NC Republican legislative leaders are “dragging their feet” rather than doing anything that would fairly represent voters when it comes to redistricting, says Congresswoman Alma Adams (D-NC-12).
“They see it as a disadvantage to themselves; they won’t do it,” Adams said in an interview recently, referring to redrawing legislative voting districts in time for a special election this year.
Prior to adjourning the recent long session, GOP leaders announced that the legislature will reconvene in August and September to take up unfinished business like overriding Gov. Cooper’s vetoes, passing laws that didn’t meet the deadline, redrawing judicial districts, and responding to the four straight U.S. Supreme Court decisions throwing out GOP laws regarding voting rights and legislative redistricting.
“At a time when we should be making it easier for all eligible Americans to participate in our democracy, General Assembly Republicans used unconstitutional redistricting and voter ID legislation for political gain,” said Congressman Price. “These efforts to suppress the minority vote violate our nation’s hard-fought commitment to equal protection and voting rights, and I strongly condemn them. The time has come for Speaker Moore and Senator Berger to put a stop to these shameful tactics and for the state to put in place reforms that will ensure fair elections in North Carolina.”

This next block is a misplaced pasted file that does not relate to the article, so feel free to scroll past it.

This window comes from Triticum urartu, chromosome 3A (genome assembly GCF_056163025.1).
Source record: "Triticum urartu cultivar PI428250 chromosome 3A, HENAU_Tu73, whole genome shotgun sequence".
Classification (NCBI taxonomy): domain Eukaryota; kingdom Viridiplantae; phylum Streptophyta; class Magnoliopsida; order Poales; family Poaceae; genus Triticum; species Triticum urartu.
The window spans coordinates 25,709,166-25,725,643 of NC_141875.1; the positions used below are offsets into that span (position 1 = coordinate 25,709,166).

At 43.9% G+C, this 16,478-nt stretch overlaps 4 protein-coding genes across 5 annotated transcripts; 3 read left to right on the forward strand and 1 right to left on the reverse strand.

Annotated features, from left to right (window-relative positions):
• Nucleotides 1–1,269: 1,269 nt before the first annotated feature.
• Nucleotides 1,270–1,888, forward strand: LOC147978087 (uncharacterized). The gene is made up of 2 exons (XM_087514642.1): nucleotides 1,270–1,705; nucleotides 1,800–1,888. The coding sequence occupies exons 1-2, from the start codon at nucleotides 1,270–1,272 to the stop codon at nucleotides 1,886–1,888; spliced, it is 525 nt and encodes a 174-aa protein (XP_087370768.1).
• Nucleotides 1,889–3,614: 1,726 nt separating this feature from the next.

“They don’t give a damn about these citizens,” an exasperated Adams said, “and they’re not fooling me at all. I’ve worked with them, and I can tell you, they don’t care.”
“Sometimes you have to put things before the public, and sometimes the public needs to understand what’s going on,” Rep. Adams continued. “People have got to understand that when we go to the polls to vote, we have got to make sure that we have a legislature [that represents the true makeup of the people] the next time around, because we may not get an independent commission.”
“We have to have an independent commission… We have seen over the years, regardless of who is in control—Democrats or Republicans—that we have not gotten it right. For us to have the kind of [voting district] imbalance we have right now, with thirteen members of Congress from North Carolina—only three Democrats and ten Republicans—that is not reflective of our state. Our state is more balanced than that. We almost have a 50-50 Democrat/Republican [voter] makeup.”